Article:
As ever, spotting the palaeoart references is half the fun. In Hood’s Archaeopteryx scene, the individual in the background is clearly based on a model that’s been knocking around the London NHM for donkey’s years. The one in the foreground doesn’t have a specific source as far as I can tell, but it’s definitely in the same ‘wings – but with hands!’ mould. (If only more people had copied Bernard Robinson’s Archaeopteryx, instead of his T. rex…)
All that said, I absolutely love all the little details in this scene, from the ducks on the wall, to the parrot portrait, to the bowl of peanuts, and even the “hero saves bird” newspaper headline. We’re clearly dealing with a bird lover, here, entirely unperturbed as his bizarrely Jurassic avians make a nuisance of themselves in his living room. Oh, and in case you were wondering, the animals are indeed meant to be a male and female – as Mash notes, “the male is much more brightly coloured than the drab female.” A little informed speculation is always necessary with these things (just ask Darren Naish. Or don’t, he’s far too busy. Leave the poor man alone).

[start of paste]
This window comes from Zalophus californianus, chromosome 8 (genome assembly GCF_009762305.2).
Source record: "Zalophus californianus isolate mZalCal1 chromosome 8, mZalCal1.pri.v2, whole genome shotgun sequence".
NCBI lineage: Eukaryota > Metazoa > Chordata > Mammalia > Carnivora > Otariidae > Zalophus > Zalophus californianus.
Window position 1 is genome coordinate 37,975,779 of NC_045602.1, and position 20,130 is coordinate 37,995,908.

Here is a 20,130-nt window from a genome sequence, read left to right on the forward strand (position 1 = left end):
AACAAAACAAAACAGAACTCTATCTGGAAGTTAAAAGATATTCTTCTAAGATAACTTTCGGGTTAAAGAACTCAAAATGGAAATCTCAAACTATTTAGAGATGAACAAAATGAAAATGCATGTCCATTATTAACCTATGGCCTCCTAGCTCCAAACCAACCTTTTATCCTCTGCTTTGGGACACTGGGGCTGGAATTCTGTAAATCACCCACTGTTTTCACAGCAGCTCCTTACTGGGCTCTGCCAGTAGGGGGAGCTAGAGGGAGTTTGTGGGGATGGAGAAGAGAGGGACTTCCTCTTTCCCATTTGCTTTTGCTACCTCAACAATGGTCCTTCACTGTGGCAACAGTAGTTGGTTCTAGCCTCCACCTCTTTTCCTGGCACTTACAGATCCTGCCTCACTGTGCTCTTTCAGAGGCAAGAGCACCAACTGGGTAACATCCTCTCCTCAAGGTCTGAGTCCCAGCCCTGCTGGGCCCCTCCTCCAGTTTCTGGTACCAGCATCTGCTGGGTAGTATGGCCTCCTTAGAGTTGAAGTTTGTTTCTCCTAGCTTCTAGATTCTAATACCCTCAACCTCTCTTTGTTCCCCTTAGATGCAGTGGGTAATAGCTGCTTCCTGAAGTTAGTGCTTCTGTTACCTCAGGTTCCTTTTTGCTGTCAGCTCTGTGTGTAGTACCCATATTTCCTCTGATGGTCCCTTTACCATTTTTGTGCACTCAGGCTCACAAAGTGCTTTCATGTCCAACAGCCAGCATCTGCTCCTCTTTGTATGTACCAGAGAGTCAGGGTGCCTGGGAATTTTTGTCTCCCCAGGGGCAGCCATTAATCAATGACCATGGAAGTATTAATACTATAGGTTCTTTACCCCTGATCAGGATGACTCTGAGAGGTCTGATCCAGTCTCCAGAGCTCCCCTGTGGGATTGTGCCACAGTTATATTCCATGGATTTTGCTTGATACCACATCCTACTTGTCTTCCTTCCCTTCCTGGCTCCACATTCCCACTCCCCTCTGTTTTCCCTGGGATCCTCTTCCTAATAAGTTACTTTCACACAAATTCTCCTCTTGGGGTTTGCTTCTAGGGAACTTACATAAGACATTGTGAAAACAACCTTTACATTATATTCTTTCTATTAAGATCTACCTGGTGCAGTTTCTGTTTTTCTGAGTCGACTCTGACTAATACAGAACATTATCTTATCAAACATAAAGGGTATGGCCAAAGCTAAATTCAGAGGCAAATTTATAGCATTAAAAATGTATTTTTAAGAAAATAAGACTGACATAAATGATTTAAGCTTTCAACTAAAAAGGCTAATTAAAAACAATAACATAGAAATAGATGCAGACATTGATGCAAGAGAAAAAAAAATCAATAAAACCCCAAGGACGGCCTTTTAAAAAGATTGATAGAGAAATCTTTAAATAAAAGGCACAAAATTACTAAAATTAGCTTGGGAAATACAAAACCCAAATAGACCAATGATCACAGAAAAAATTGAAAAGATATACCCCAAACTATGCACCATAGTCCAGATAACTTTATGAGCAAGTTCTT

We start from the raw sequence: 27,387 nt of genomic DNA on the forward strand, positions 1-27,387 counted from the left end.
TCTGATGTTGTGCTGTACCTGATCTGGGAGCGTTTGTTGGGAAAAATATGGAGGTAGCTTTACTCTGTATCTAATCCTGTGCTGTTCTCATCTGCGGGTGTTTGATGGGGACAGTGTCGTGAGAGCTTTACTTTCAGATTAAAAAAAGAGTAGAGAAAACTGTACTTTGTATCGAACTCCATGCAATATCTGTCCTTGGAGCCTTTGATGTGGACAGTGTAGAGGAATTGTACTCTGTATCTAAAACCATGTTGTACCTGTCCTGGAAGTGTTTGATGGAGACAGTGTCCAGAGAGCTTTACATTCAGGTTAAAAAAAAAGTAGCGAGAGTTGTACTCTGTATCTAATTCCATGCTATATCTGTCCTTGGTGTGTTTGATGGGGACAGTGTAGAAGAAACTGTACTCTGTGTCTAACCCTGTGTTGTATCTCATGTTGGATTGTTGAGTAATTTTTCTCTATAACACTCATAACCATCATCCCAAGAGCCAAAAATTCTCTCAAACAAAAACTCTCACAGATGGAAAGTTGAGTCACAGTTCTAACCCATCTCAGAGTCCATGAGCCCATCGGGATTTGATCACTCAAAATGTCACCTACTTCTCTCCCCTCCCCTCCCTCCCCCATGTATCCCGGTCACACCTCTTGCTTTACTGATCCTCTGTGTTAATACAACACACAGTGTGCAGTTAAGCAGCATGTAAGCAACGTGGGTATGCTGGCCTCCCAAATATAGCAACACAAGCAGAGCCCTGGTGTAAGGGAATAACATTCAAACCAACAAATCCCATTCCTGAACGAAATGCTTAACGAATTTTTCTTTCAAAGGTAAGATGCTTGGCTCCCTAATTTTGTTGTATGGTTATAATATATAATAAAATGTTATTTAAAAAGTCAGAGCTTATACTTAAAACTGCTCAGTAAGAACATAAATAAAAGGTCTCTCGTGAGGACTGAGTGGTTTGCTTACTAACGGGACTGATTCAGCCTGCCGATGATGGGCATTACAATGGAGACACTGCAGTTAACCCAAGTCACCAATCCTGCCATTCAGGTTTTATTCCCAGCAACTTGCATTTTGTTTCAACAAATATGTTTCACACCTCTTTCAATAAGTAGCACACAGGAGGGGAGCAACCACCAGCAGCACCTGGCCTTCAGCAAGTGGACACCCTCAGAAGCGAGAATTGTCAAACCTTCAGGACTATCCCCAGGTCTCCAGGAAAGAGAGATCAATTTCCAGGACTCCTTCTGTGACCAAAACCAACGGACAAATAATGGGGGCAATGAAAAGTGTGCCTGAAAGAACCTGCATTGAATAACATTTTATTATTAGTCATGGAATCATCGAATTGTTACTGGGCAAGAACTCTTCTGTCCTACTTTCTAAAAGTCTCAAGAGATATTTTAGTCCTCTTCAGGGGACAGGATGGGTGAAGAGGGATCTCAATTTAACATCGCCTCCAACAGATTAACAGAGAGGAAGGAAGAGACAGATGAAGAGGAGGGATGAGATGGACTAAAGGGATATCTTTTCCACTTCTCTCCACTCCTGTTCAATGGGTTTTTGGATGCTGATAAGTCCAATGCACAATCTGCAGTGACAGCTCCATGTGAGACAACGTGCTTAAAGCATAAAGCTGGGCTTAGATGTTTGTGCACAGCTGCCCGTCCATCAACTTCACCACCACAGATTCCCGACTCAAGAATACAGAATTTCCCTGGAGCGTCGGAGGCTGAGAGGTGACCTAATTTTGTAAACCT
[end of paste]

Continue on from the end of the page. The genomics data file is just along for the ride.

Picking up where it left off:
As previously mentioned, certain dinosaurs are evaluated for their suitability for meat, and I can’t help but feel that Mash gets a bit carried away when it comes to poor old Plateosaurus. Vegetarians, look away now. “The meat has a pleasing flavour…it is best either well roasted or well stewed…cuts from the sirloin are extremely popular, and should be roasted at a low heat, allowing about 50 minutes per pound,” Mash salivates. “Baste regularly and sprinkle with oregano, thyme or rosemary.” Mash goes on to suggest the use of cider or beer to make the male more controllable. The real animal should probably be grateful that it’s been safely dead for over 200 million years.
The main illustration for this interesting sojourn is provided by Wallis, whose Plateosaurus greatly resembles a mirrored version of Snowball’s. Of course, it’s greatly enhanced by the addition of a group of inquisitive cows. I wouldn’t get so close to that tail, if I were you. Better hope that that sauropodomorph is happy-drunk.
Naturally, some dinosaurs are too large and challenging to keep as pets or even on the farm, and are therefore best suited to zoos. One such beast is Stegosaurus, and Mash expends a great many words on describing how the animal controls its temperature using its plates (but of course). The illustration (by Philip Hood) seems to borrow a lot from Bernard Robinson, particularly in the colouration of the animal and the texture of its skin. It’s also a handy reminder that this would have been considered a fairly normal zoo enclosure not all that long ago. We’ve come a long way, baby. Thankfully. And on which note…